Misconceptions weigh down religious liberty bill

Share on facebook
Share on twitter
Share on linkedin
Share on pinterest
Share on email

Republicans and Democrats agree on the need for religious liberty protections, but not on the First Amendment Defense Act (FADA).

After stalling in the halls of Congress for more than a year, FADA had its first public hearing July 12 in the House Oversight and Government Reform Committee. Introduced shortly before the Supreme Court legalized same-sex marriage in Obergefell v. Hodges, FADA prohibits federal government discrimination based on marriage beliefs—including in tax treatment, accreditation, and federal licensing.

Lawmakers on both sides of the aisle unequivocally acknowledged freedom of religion is a core American value in need of protection but refused to agree on what FADA, if enacted, would actually protect.

“Some may suggest that FADA would give private businesses a license to violate anti-discrimination laws with impunity. This is just not so,” said Sen. Mike Lee, R-Utah, FADA’s Senate sponsor. “The bill does not preempt, negate, or alter any anti-discrimination measures or civil-rights laws, state or federal.”

Rep. Raúl Labrador, R-Idaho, who introduced the bill in the House, also insisted lawmakers have a gross misunderstanding of the extent and purpose of FADA.

“We have gone through a painstaking time and effort to make sure this bill takes nothing away from any individual,” Labrador said. “Freedom of religion is not only the right to believe in private, but is also the right to publicly exercise religion without fear of government interference. … We live in an age where strident voices call for tolerance but only for individuals with whom they agree.”

Republicans invited former Atlanta Fire Chief Kelvin Cochrane to share his story of how he lost his job because of a self-published men’s devotional book that contained a biblical view on marriage and sexuality. Cochrane, who worked as a firefighter for 34 years and was recognized as fire chief of the year in 2012, received a 30-day suspension once city officials found out about his book. Mayor Kasim Reed then fired Cochrane in January 2015, claiming his beliefs caused a propensity toward hate, even though a review of his case failed to find any instances of discrimination.

“A person does not have to compromise their conscience to work for the government, I’ve lived that way for the last 34 years,” Cochrane told me. “It’s only until recently, given the Supreme Court’s decision on marriage, that there is this bold assertion that you don’t get to say what you believe if it differs from the Supreme Court’s decision. People are afraid to say what they believe about marriage because of what happened to me.”

Cochrane said Atlanta’s city council told him it’s fine to have a set of beliefs, but government workers had to check their beliefs at the door.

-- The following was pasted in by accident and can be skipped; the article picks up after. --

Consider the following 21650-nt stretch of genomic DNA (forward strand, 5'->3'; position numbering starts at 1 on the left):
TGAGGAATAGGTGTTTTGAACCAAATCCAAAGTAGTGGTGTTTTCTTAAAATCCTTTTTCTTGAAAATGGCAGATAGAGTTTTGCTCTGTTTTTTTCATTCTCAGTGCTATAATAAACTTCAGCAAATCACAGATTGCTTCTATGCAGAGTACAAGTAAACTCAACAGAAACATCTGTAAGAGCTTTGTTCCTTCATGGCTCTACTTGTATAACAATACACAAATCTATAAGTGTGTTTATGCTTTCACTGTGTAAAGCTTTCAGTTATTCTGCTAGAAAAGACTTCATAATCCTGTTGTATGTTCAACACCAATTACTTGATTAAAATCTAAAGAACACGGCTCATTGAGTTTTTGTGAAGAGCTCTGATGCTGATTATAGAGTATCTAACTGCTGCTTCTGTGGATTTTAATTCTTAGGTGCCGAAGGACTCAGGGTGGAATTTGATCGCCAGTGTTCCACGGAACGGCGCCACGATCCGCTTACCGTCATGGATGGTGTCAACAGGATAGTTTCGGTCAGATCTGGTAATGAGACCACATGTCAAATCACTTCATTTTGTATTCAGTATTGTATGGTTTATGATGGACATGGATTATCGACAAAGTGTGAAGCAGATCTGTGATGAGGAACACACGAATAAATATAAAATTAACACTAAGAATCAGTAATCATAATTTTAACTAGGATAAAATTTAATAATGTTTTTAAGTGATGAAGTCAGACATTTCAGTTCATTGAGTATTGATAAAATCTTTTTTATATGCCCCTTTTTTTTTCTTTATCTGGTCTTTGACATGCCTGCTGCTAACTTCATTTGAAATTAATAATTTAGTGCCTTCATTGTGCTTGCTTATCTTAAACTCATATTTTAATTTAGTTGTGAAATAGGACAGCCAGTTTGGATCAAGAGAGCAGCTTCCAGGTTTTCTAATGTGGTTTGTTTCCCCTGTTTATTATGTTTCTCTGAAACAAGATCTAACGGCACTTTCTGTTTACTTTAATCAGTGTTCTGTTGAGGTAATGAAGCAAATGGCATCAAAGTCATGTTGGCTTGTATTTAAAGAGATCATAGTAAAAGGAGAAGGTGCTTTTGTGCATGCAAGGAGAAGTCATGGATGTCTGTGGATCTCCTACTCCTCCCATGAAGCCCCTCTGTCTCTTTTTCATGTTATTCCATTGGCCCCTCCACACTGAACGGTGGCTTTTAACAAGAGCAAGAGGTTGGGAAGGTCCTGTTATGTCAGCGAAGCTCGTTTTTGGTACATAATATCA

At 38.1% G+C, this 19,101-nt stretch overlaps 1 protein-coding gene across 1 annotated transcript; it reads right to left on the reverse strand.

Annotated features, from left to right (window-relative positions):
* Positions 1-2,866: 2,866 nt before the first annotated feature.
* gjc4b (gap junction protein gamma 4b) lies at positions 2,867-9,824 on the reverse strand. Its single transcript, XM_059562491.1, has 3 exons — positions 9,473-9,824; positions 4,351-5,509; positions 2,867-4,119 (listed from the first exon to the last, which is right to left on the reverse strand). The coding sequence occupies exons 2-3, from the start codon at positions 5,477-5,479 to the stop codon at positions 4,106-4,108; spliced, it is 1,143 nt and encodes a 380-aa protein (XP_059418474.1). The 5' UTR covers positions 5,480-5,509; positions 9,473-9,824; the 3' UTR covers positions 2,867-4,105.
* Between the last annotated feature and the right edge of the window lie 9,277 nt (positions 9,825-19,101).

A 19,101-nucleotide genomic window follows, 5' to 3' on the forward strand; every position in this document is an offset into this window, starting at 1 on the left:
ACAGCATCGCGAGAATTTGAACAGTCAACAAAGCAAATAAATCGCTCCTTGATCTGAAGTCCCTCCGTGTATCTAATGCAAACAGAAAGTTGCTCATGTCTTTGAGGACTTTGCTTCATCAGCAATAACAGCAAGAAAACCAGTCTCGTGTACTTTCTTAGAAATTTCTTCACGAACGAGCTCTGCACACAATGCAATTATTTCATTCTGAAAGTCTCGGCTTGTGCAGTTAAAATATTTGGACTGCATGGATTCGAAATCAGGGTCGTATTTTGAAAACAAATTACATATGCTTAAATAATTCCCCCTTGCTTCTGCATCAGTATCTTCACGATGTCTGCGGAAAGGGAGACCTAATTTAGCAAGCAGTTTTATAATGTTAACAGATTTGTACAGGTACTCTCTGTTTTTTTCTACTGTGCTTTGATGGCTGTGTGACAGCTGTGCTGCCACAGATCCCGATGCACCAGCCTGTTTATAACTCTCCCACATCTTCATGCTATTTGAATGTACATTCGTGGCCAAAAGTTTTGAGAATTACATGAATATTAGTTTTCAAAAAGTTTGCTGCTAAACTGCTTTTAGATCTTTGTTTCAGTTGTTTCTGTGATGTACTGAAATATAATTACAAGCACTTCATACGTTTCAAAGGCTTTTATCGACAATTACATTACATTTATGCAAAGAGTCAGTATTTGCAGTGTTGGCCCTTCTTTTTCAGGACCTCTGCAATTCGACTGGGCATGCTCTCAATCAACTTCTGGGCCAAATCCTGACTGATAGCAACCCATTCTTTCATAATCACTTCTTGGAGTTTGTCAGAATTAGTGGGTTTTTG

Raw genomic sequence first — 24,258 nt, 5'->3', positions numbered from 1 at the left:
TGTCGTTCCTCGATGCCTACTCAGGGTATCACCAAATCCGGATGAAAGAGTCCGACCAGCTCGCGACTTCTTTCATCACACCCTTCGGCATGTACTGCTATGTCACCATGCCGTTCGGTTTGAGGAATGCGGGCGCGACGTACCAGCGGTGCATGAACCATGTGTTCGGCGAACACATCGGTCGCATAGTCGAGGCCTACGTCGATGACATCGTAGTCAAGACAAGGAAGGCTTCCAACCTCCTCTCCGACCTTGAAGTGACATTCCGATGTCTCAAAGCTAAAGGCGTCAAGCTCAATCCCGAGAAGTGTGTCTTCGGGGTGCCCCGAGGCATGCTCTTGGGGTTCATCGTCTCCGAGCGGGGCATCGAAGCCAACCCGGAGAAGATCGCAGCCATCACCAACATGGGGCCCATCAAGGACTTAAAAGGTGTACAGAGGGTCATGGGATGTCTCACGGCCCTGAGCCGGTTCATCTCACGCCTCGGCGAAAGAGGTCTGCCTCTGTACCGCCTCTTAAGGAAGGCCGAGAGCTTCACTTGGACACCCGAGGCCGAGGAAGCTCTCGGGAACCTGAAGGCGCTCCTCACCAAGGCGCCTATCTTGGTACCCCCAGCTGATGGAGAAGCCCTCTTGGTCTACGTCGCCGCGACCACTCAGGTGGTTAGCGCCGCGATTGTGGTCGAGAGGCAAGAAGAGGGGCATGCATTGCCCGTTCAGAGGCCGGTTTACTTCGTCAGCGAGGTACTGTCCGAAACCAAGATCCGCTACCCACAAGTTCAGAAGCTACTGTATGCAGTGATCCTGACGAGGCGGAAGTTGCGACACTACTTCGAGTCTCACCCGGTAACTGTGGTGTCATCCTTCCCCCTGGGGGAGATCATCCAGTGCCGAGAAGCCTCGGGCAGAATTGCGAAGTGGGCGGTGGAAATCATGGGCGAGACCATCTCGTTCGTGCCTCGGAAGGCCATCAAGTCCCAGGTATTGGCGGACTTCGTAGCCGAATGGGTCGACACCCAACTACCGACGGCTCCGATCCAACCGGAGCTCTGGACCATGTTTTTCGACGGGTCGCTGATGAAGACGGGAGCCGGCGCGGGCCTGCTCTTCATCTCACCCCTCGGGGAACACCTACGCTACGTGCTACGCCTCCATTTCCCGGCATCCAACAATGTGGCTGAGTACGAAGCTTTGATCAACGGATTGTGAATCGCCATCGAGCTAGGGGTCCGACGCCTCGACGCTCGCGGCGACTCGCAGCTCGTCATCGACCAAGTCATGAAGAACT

Rep. Jim Jordan, R-Ohio, rushed to Cochrane’s defense.

“That is exactly why we have the First Amendment—you do not have to check your beliefs. That’s what this country is about,” he said. “You have to check your beliefs at the door? Are you kidding me? That’s why this bill is so important.”

FADA provides protections specifically against the federal government. In Cochrane’s case, FADA would not have protected him against discrimination as an employee of the city of Atlanta. But it would have shielded him while he served as the U.S. fire administrator in 2009.

Rep. Bonnie Watson-Coleman, D-N.J., chastised Cochrane, asking why he was at a hearing about a law that did not pertain to him.

Katherine Franke, a professor at the Columbia School of Law, agreed with Republicans that what happened to Cochrane was wrong, but said FADA is dangerous because it elevates one set of beliefs above another.

“No reasonable scholar of the First Amendment would hold the view that religious liberty rights are always absolute,” she said. “Our Constitution adamantly protects religious belief, but it does not absolutely protect every single act one takes in the service of that belief.”

Over the last few months, Labrador and Lee have revised FADA to address those concerns. The bill now not only protects individuals and institutions with traditional views but any sincerely held belief on marriage and sexuality.

Labrador expressed disappointment with opponents of his bill, saying it’s clear they have not even read it for themselves.

Lee agreed, saying FADA is narrowly focused and provides simple and common-sense protections.

“What an individual or organization believes about marriage is not—and should never be—any of the government’s business,” Lee said. “And the First Amendment Defense Act simply ensures that this will always be true in America.”

— by Evan Wilt

Don't Miss Out!

Subscribe to the CNJ newsletter for the latest breaking news, commentary, entertainment,  contests, and more!